DTrace, systemtap and a brief history of "NIH"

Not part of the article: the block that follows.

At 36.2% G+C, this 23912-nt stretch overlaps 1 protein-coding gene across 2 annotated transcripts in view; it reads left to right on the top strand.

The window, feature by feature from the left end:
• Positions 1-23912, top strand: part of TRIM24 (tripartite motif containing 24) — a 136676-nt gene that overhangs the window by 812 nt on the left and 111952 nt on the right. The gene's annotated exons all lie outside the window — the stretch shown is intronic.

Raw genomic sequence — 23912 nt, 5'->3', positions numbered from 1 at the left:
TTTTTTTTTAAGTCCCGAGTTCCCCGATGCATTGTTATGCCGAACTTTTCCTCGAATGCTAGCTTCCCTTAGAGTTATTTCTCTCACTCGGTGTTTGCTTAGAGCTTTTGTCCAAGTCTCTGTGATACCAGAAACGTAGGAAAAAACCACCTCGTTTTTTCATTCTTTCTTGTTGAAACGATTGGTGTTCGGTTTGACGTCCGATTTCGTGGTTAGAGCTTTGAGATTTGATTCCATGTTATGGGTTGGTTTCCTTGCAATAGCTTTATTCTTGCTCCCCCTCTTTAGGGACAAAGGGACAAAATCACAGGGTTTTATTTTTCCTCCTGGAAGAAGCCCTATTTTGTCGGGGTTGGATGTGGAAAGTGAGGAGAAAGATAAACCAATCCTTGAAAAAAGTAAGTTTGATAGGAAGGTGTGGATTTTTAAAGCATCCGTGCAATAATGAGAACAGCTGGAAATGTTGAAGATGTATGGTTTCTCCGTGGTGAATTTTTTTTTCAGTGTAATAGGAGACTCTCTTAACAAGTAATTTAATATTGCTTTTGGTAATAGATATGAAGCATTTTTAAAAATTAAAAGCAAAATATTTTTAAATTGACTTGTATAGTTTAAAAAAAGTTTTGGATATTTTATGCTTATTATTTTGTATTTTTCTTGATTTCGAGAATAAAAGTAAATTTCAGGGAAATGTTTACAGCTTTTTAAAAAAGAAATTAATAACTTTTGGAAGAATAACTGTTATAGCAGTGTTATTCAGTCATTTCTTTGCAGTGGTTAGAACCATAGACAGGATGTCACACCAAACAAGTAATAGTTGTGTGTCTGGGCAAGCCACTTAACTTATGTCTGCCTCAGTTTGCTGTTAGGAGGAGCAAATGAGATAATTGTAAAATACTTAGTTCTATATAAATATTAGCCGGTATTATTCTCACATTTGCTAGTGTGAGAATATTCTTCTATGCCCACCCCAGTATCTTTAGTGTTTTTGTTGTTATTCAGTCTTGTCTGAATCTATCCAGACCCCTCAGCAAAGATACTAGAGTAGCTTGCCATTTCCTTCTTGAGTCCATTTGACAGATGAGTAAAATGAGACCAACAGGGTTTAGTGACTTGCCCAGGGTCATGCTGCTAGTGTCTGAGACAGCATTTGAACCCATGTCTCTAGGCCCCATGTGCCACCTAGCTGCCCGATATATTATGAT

You should read the blog entry of to read the perception of one of the DTrace developers regarding the relationship of DTrace and Systemtap. But i really think the whole issue opens up the view to a different problem inside of Linux: The “not invented here (NIH)” problem. Linux isn´t immune to that problem. “Not invented here(NIH)” is a phenomon inherent to many groups of engineer that were on wave of success for a long time and start to get overconfident. Intel designs it´s own bus called CSI instead of using Hypertransport or PCIExpress instead of Infiniband (yeah, IB was designed with something different in mind than a mere cluster connect), parts of Sun thought of x86 as inferior processors until Andy came along and showed that you can build real servers out of Opterons. When you look at the Linux Community, you have the impression, that they have in parts the NIH problem as well (although many concepts in Linux are at least inspired by Solaris, SunOS or other commercial Unix system). There are several attempts to mimic ZFS (none of them comes close) and with systemtap a similar system to DTrace was developed. The problem: You want a feature, you want it fast and you didn´t really understand the objectives and design decisions behind the competing product. But you have time or your employer says “We need a tool like dtrace to compete with Solaris. Fast!”. At the end you come up with something that look similar at first sight but you can´t really use, because of the several short cuts the developers took. Systemtap started as an DTrace competitor and landed as yet another kernel debugging tool - you won´t start a kernel module that easily bring down you server on your production SAP system. Many people thought about the open sourcing of Solaris “You are crazy, Linux will take the good parts and Solaris will die”. But honestly, i have no fear of an operating system that copies functionalities in such a way.